Meanwhile, we moved to yet another farce - the dismantling of the big government coalition formed by Binyamin Netanyahu and Shaul Mofaz with a majority of 94 Knesset members holding out seventy days exactly. And the government broke up over the firm demand of recruiting the ultra-Orthodox yeshiva students who absolutely do not want to be soldiers and the army does not need them and Netanyahu never seriously intended to recruit them. And there was left to Shaul Mofaz nothing but to vacate the Deputy Premier chair which had been empty of real content and authority and move to the chair of head of the opposition to which he won’t be able to give real meaning, either.
There were columnists who mourned the loss of what they call "the historic opportunity to create in Israel a government of the sane center.” I myself am rather encouraged by what I read on the pages of "Makor Rishon" written by Amnon Lord, an associate protege of Benjamin Netanyahu: "The purpose of government opponents is to create ceaseless turmoil, and in this they mark a success. The king-size government coalition disintegrated surprisingly quickly. The impression is that everything is very vulnerable, everything is shaky, and despite his three and a half years in power, Netanyahu has not managed so far to sit firmly in the saddle ".
In the meantime, an event which did not get any report in the Israeli media took place in the “non-occupied” dark backyard of the democratic State of Israel. The military authorities decided to release Palestinian Parliament Speaker Aziz Dweik, held in administrative detention for six months - without trial. Why was he arrested six months ago? The reasons are secret and well-kept by the security services of the State of Israel. And why was he released now? Ditto.
But exactly at the same day troops came to the house of another Palestinian MP, Ahmed Abdel Aziz Mubarak, resident of Al Bireh, and they took him off to begin a six-month detention - without trial. Why was he arrested? The security services know, and only they. And how long will he be held? Ditto. It seems that somebody thinks that at least a quarter of the members of the Palestinian parliament must be held in the prisons of the State of Israel, a quota to be filled.
And still, in every debate you hear the Israeli rightists bring up the clinching argument : "There is no occupation. After all, we don’t rule the Palestinians, they run their own lives in the areas which were given to their control and elect their own parliament." True, Israel Defense Forces can go anywhere in these areas and arrest each of these members of parliament (currently, more than twenty of them are detained). But this is not occupation, God forbid. What is it? Even Justice Edmond Levy himself could not say what it is. Maybe it's a potato?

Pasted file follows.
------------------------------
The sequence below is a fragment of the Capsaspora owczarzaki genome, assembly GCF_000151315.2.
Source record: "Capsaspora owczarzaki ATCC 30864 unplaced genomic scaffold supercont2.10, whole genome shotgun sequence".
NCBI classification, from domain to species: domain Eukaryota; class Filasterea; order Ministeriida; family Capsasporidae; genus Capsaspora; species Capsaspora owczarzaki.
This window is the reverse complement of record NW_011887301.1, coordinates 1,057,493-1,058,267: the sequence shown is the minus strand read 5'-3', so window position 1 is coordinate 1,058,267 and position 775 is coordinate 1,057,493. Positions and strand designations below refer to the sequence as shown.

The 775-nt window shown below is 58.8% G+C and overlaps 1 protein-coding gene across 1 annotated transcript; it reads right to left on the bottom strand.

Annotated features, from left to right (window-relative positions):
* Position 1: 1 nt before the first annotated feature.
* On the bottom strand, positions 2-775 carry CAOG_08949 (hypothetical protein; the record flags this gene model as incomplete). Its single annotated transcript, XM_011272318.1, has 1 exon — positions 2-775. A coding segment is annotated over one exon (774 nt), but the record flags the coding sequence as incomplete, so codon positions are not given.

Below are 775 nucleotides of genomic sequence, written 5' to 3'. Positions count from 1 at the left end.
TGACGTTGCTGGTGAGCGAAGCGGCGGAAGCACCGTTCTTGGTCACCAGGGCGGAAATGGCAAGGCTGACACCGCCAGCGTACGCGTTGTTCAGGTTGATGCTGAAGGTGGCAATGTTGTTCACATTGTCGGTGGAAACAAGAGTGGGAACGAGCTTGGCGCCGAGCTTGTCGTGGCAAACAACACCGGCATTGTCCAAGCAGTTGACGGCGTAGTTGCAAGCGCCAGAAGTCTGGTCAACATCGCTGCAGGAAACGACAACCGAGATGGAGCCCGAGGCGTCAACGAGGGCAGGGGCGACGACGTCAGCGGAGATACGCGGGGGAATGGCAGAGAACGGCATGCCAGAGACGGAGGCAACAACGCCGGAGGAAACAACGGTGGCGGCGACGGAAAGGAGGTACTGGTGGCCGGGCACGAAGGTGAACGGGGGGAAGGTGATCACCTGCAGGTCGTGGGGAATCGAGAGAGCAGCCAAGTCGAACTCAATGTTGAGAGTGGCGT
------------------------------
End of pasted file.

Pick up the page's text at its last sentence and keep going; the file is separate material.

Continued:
And suddenly, without warning, after the farcical days, tragedy hits again in our lives, and five Israelis who went on a dream vacation to the Black Sea shore in Bulgaria came home in coffins. And we have all gotten the reminder that Israel is in conflict and war, and it could be any of us, at any moment. And about those who were spared tells the Yediot Aharonot correspondent who went there: "Dozens of Israelis who had thought that here they could escape from the stress and problems of Israel went on the bus back to the airport with a mixture of fear and relief: "We will never come back here again."
On TV our Defense Minister Ehud Barak stated that "we live in a tough neighborhood" (this time he did not compare the State of Israel to a villa in the jungle "). The army tends to blame especially Hezbollah in Lebanon and the Prime Minister again found good reason to point a finger at Iran. But it seems that conditions did not yet ripen to send the Air Force planes to bomb Tehran, nor even Beirut. The big war will have to wait a bit.
And is it an option to try to make peace in order to safeguard Israeli citizens for the long term? True, the late coalition agreement between Netanyahu and Mofaz noted down the "re-starting of the diplomatic process" as one of the main aims of the government which they created. But did anyone there took it seriously, even for one moment?
Then, at the last day of the week Moshe Silman died after six days in the hospital, losing the last struggle in a life full of struggle. And so, immediately after the writing of this article is completed we will go to Tel Aviv, to take part in the commemoration march. "We will march in memory of Moshe Silman and for a life of dignity," said the message on social networks in Israel. "We will march to 5, Kaplan Street where Moshe Silman finally lost hope and was overcome by his predicament and cried out on behalf of all of us - for social justice! Then we will march to the National Insurance plaza and we will light candles in memory of Moshe and of other victims who remain unknown."
Perhaps when the day comes to write the chronicles and annals of this crazy and miserable country, historians will say that Moshe Silman's sacrifice was not in vain.
A media report of the commemoration events
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|William A. Cook|